Kepping it in the family makes little sense for AirAsia

AirAsia X A330.jpg

It appears as though a merger between AirAsia and AirAsia X will probably not go ahead and that is a good thing.

It makes sense to keep AirAsia’s highly successful (albeit still not very profitable) short-haul low-cost business separate from AirAsia X’s riskier low-cost long-haul model. Why should AirAsia’s owners and shareholders take on the additional risk and debt, especially at a trying time for the regional long-haul market?

Analysts remain doubtful about a near-term recovery for the segment, and we still do not know if the AirAsia X model can be successful. They need to keep their costs low enough to increase yields, have high enough load factors, and mitigate against rising fuel prices.

Tony Fernandes had something in mind when he mooted the idea, but he has been quiet about it thereafter. He has shown with AirAsia that he can beat the odds, and there is a chance that AirAsia X will do the same. Until that happens, however, a merger is likely to remain a very bad idea for his flagship carrier.

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5 Responses to Kepping it in the family makes little sense for AirAsia

  1. Kinbin 29 July, 2009 at 11:45 am #

    Short-haul LCC is a maturing model. Longer-range LCC is an emergent biz model.

    Air Asia may deliver low yields, but it sure ain’t taking major losses yet as with many legacy carriers, which is highly commendable in these ‘sputtering’ business times. Need to give AAX time to operationally ‘wiggle’ into a comfortable position.

    That said, there is this good tag line that I have come across.

    “If it ain’t broken, polish it but never perform permanent fixes on it”.

  2. Siva Govindasamy 29 July, 2009 at 11:48 am #

    The question must be if the low-cost long-haul model will work. It is an expensive operation, and that is why it has higher costs. Without proper business class, which accounts for much of the long-haul revenues in the legacy carriers, it will be tougher for AirAsia X.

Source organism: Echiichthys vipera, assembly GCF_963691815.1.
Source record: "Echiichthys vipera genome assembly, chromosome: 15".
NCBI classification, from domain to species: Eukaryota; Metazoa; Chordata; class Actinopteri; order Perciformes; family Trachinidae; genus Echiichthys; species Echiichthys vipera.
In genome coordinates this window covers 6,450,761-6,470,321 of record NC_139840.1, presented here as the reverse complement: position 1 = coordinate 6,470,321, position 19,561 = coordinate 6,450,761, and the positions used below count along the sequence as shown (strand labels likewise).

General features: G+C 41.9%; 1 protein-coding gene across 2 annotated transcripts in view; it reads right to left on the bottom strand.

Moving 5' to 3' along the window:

3. Kinbin 29 July, 2009 at 7:23 pm #

    Well, on long haul, there are several observations:-

    1. An increasing proportion of economy travellers, and over-sale of economy seats (sales exceed capacity), resulting in either an auto-upgrade for the frequent flyer either with or without miles. There goes the yield.

    2. A model operating purely on business or economy premium seats remains half-baked too. SQ cancelling their direct SIN-LAX route, and the demise of EOS / Silverjet for the LHR-JFK route.

    That leaves only LCC long-haul model. As to the expenses, the fuel, aircraft lease and crew account for more than 75% of the total. If PAX pay for the hedged fuel, leases, and crew, the direct costs are in. Maybe the introduction of a small proportion of premium economy might bring about some yields.

    That said, any positive yield, if present, is expected to be extremely low.

  4. John Counsel 3 August, 2009 at 5:46 pm #

    As a relatively new traveller on both AirAsiaX and AirAsia, I’ve had only good experiences with the long haul carrier (apart from non-delivery of a pre-paid comfort kit — no big deal) and only frustrating experiences with the domestic (Malaysia) carrier.

    Like most low-cost carriers, to be fair, it seems that getting an aircraft off the ground on time seems an impossibility (shortest delay 45 minutes; longest delay 2.5 hours).

    But add to that being re-booked to a non-existent flight, then being directed to an aircraft going to a totally different destination and almost missing the right flight, and patience begins to wear thin. Still, ground staff were very gracious and helpful and were at pains to minimize inconvenience.

  5. Siva Govindasamy 3 August, 2009 at 5:53 pm #

    Haha, I sure hope you gave their customer service hell! AirAsia are supposed to have improved their customer service, not sure how much better they are.

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